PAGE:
Lighting strategies can reduce the impact of Dementia
At the outset of this article we would like to make it clear that we do not provide dementia lights or lighting programmers. However, we felt we had to share some “enlightening” research from the Dementia Services Development Centre.
You may ask “Why do you care?”. After all, most informative articles disguise personal benefit!
From a selfish perspective: Dementia diagnosis is on the rise and we all have to face the reality that already 15% of all persons over 80 years of age suffer from Dementia. As our life expectancy is rising, many persons reading this article will go on to suffer from the condition. Let’s make sure we put in place the environments needed to allow us to continue to enjoy life after dementia.
How can lighting help?
Often when planning a care home interior, we plan the lighting with 2 purposes in mind:
You may be aware that research has shown that improved care home lighting can lead to a reduction in slip and fall incidents. Did you know, however, what the impact is of incorrect lighting on our Circadian rhythm? Do you understand how differently the light in a care home is perceived by the users compared to the operators and carers?
For those unfamiliar with the term, the circadian rhythm is a 24-hour cycle in the physiological processes of living beings, including plants, animals, fungi and cyanobacteria. At a fundamental level, circadian rhythms are produced or synthesised by processes within an organism, but they can be modulated by external cues such as sunlight and temperature. It controls when our blood pressure rises and decreases, when our reaction times increase and decrease and when our body secretes melatonin. In simple terms, it dictates how we feel in terms of energy levels and how well we sleep at night. Many elderly persons (particularly with Dementia) have a disrupted circadian rhythm which leads to poor sleeping patterns which can cause tiredness and increased stress levels.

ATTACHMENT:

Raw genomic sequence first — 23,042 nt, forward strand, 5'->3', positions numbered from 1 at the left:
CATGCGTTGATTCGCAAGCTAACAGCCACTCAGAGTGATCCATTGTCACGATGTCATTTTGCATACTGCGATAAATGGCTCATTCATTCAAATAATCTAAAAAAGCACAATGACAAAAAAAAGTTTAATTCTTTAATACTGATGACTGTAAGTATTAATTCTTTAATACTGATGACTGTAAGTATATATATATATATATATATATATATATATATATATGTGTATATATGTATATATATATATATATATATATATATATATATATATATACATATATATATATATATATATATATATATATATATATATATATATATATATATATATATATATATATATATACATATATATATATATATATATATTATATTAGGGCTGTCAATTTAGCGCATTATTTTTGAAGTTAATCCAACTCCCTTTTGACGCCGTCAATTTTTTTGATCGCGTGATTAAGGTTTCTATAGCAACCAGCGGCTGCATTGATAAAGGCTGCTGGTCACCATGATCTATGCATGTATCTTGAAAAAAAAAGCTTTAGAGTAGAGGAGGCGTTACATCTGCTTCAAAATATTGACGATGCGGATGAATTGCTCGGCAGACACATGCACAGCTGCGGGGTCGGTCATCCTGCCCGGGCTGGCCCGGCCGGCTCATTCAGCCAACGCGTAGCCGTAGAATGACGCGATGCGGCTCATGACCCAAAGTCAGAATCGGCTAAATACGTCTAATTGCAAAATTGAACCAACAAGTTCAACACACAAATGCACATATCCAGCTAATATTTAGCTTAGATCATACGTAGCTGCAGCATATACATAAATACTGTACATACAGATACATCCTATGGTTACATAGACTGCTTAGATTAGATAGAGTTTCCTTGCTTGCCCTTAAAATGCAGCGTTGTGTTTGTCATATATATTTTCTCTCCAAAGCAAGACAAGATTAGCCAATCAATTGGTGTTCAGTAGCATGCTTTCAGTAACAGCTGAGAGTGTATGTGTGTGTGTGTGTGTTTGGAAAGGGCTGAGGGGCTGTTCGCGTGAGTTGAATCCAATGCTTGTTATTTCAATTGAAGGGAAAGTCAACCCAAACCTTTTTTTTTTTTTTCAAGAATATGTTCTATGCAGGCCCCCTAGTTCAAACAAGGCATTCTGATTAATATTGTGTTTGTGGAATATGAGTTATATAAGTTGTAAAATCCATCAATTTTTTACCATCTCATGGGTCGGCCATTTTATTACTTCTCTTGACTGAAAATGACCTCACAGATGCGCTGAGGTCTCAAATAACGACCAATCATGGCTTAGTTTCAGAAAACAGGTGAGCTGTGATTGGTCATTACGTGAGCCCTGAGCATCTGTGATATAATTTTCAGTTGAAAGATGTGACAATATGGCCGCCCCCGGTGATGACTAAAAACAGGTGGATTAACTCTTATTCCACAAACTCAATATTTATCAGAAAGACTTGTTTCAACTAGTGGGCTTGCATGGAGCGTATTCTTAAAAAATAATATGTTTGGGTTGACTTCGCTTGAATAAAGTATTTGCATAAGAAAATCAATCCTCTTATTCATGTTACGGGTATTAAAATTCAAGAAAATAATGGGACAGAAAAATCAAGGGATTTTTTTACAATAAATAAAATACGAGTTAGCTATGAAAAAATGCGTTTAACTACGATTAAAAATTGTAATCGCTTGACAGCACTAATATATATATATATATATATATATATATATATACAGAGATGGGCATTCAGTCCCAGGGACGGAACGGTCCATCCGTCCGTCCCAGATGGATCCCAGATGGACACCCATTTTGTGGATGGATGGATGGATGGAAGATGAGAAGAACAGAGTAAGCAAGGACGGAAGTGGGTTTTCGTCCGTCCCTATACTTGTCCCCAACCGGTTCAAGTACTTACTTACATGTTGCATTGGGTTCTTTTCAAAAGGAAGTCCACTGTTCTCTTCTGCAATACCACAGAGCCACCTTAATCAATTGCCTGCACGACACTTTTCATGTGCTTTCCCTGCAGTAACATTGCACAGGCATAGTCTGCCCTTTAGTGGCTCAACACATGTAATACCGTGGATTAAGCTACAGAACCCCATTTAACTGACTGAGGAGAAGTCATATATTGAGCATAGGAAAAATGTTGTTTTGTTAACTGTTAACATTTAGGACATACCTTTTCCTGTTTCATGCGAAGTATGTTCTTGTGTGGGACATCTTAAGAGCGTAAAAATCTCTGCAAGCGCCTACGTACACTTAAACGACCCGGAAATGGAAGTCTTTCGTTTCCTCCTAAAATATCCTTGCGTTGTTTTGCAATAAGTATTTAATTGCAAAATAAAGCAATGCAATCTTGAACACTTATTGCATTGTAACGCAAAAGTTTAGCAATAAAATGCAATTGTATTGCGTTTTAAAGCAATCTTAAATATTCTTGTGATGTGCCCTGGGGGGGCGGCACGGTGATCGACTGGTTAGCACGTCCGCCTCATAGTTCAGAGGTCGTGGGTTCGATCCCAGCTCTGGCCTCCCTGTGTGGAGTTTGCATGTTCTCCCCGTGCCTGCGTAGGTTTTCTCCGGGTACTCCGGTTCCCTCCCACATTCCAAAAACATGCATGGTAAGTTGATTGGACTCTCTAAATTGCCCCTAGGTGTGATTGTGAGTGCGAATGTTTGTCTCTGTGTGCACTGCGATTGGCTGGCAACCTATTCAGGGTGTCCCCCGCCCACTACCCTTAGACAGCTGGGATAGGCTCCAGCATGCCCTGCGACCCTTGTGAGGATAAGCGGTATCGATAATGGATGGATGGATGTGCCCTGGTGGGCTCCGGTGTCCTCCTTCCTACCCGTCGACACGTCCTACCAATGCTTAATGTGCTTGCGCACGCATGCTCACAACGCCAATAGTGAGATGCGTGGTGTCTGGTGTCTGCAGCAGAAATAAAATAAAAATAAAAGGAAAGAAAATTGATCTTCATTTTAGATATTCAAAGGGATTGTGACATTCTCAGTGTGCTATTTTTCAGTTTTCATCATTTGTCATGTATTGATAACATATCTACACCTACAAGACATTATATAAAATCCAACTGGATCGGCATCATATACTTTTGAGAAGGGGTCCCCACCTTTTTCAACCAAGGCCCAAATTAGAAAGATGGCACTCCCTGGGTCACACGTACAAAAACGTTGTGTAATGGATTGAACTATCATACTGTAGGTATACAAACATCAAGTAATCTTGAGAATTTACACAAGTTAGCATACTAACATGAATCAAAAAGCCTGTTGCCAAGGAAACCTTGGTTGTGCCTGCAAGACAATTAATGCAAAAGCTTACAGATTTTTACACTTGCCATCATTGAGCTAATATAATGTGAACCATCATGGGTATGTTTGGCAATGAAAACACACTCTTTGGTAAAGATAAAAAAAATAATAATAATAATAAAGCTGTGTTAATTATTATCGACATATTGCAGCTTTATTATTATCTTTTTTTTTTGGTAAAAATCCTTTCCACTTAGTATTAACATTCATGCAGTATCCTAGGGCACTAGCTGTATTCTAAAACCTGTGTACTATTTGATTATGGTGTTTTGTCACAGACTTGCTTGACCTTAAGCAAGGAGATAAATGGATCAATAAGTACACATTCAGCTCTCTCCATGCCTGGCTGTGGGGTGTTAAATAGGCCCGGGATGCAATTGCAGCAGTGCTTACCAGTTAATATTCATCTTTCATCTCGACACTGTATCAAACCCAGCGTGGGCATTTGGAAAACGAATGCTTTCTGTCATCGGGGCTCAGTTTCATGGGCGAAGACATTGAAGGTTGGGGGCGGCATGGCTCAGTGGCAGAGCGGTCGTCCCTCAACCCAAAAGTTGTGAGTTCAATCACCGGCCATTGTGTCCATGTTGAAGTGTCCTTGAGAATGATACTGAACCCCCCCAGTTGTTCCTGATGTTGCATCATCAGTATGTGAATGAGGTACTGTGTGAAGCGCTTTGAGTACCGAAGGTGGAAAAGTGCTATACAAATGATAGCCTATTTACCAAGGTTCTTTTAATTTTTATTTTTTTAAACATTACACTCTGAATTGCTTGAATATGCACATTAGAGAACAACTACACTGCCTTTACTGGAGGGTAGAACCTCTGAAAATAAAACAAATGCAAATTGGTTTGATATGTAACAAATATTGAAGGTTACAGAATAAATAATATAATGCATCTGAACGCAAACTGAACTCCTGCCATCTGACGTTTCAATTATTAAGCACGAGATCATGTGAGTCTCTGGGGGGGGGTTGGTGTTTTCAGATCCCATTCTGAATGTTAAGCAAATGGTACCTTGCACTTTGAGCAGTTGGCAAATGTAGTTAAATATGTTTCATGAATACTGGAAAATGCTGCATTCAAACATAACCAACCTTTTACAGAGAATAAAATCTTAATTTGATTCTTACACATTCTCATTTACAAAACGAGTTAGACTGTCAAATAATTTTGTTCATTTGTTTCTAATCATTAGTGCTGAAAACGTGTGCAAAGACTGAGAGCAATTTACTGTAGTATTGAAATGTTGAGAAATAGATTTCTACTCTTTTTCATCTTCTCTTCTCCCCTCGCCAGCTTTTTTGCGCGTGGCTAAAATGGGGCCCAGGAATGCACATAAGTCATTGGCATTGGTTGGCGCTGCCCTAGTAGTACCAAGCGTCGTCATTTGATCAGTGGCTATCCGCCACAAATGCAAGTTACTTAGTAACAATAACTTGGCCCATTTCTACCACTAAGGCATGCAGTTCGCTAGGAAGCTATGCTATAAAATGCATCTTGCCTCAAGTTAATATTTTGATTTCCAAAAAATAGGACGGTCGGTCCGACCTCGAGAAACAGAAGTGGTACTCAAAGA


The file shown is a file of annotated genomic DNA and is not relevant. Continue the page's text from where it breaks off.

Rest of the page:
Correct choice of bulbs, correct LUX values in the correct areas and a daily lighting strategy are all key to a good environment for any elderly person living with Dementia. Research showed that the introduction of an environment where residents were exposed to intense lighting slowly increased (to 1000lux) and then reduced over a 2-hour period resulted in:
Further research also showed that the introduction of a high quality Circadian Rhythm system reduced distressed behaviour in the residents by 49%. The benefits of the reduced stress levels for both residents and staff is incalculable.
A room lit at 200 LUX will typically appear very bright to a 25 year old with 20/20 vision. For a 75 year old with thickened lens and decreased range of light frequency they may need 400-500 LUX to see things the same way.
When planning your home think about the following points:
If you would like more information, please get in touch. We will gladly share the data on correct LUX levels and some tips on how to create a “lower budget” circadian rhythm lighting system.